Although their bodies are consumed by females, providing nourishment during gestation, males die before their offspring hatch, so females are solely responsible for parental care. Females suspend the egg cocoon within the tube of their web where it can be protected. After the offspring hatch, they remain in their mother's burrow for the better part of their first year of life. ("Summary for Atypus affinis", 2010)
Lifespan of female purse-web spiders is estimated to be approximately 8 years, with some living up to 10 years. Males often have shorter lifespans because they do not survive mating, which occurs as early as 4 years of age. There is no data available regarding the lifespan of this species in captivity. (Pedersen and Loeschcke, 2001)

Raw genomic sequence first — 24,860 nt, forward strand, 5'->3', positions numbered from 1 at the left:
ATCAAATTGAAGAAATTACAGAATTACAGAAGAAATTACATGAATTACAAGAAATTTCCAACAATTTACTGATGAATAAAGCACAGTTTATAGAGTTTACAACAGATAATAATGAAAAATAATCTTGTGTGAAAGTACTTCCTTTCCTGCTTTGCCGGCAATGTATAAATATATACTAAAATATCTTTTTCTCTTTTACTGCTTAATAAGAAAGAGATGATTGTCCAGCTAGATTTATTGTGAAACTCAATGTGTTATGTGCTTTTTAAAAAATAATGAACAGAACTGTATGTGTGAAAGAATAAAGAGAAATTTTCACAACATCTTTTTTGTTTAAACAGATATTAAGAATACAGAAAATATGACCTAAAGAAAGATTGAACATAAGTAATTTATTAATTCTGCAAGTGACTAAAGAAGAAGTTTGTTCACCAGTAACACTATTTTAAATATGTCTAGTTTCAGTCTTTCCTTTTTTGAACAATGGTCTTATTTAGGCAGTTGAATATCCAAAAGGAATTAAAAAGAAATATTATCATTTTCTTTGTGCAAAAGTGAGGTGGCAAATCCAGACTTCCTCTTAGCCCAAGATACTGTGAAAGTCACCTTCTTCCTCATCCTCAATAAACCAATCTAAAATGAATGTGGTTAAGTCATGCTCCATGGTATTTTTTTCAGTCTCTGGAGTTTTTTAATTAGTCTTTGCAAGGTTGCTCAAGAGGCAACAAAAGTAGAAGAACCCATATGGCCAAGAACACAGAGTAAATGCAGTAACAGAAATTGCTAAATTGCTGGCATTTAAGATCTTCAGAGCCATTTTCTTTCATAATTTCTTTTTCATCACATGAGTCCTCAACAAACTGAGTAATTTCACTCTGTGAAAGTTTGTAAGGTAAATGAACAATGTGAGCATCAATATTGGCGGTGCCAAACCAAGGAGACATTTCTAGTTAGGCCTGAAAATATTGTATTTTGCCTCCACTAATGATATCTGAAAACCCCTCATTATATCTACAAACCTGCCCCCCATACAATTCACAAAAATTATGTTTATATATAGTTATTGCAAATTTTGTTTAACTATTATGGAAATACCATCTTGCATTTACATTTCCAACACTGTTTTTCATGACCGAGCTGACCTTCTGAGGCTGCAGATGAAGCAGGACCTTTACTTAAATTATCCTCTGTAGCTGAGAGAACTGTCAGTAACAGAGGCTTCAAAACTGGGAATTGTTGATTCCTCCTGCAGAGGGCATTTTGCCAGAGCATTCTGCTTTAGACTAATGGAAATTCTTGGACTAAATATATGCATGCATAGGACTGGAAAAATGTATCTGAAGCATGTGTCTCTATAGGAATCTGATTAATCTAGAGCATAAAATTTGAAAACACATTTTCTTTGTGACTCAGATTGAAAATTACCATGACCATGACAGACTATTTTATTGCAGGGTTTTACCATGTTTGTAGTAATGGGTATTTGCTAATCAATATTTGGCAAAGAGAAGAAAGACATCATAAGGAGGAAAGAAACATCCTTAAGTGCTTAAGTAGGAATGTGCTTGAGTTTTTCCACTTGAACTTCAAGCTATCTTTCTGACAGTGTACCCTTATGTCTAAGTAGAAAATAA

Purse-web spiders are typically found in colonies, with 50 to 90 webs per square meter. Individuals dig their own burrows (which can be as deep as 90 cm) and line them with silk (the "tube" portion of the web). The silk extends along the soil surface where it is covered with debris. This portion of the web (the purse) is usually about 10 cm long and its horizontal positioning may be an adaptation for catching prey under snow cover. The web structure is described as being similar to the finger of a glove. The silk from which purse-web spiders build their webs is very strong, being comprised of a cysteine-rich structural protein, which makes it very strong. This species hibernates from November to early February. ("Purse-web spider (atypus affinis)", 2003; "Spider Webs", 2012; Pedersen and Loeschcke, 2001)
The home range of this species is equivalent to its web size. (Pedersen and Loeschcke, 2001)
There is no specific data available regarding the communication methods used by Purse-web spiders. However, in general, web spiders often emit species-specific vibrational signals during courtship, which identify males. In spiders, the most common mechanoreceptors, used to perceive vibrations, are hair sensillum. All species of Atypus have eight eyes, which can be used to visually perceive their environment. (Folex, 2011)